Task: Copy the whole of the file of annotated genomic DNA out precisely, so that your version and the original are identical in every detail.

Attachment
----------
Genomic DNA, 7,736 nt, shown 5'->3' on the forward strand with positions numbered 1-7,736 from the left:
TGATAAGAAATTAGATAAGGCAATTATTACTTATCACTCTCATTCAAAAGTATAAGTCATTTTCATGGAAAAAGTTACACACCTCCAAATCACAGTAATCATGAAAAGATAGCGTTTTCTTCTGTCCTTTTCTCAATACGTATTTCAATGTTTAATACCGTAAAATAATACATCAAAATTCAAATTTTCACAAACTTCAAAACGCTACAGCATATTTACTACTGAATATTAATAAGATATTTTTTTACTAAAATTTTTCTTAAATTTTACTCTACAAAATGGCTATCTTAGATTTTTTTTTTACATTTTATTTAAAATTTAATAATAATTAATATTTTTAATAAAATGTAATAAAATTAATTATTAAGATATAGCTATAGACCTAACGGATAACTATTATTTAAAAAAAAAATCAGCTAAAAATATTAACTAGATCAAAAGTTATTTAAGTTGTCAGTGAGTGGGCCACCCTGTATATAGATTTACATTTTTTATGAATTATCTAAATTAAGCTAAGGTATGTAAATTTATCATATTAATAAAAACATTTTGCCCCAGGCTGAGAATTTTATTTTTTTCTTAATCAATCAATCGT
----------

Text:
Genomic DNA, 7,736 nt, shown 5'->3' on the forward strand with positions numbered 1-7,736 from the left:
TGATAAGAAATTAGATAAGGCAATTATTACTTATCACTCTCATTCAAAAGTATAAGTCATTTTCATGGAAAAAGTTACACACCTCCAAATCACAGTAATCATGAAAAGATAGCGTTTTCTTCTGTCCTTTTCTCAATACGTATTTCAATGTTTAATACCGTAAAATAATACATCAAAATTCAAATTTTCACAAACTTCAAAACGCTACAGCATATTTACTACTGAATATTAATAAGATATTTTTTTACTAAAATTTTTCTTAAATTTTACTCTACAAAATGGCTATCTTAGATTTTTTTTTTACATTTTATTTAAAATTTAATAATAATTAATATTTTTAATAAAATGTAATAAAATTAATTATTAAGATATAGCTATAGACCTAACGGATAACTATTATTTAAAAAAAAAATCAGCTAAAAATATTAACTAGATCAAAAGTTATTTAAGTTGTCAGTGAGTGGGCCACCCTGTATATAGATTTACATTTTTTATGAATTATCTAAATTAAGCTAAGGTATGTAAATTTATCATATTAATAAAAACATTTTGCCCCAGGCTGAGAATTTTATTTTTTTCTTAATCAATCAATCGT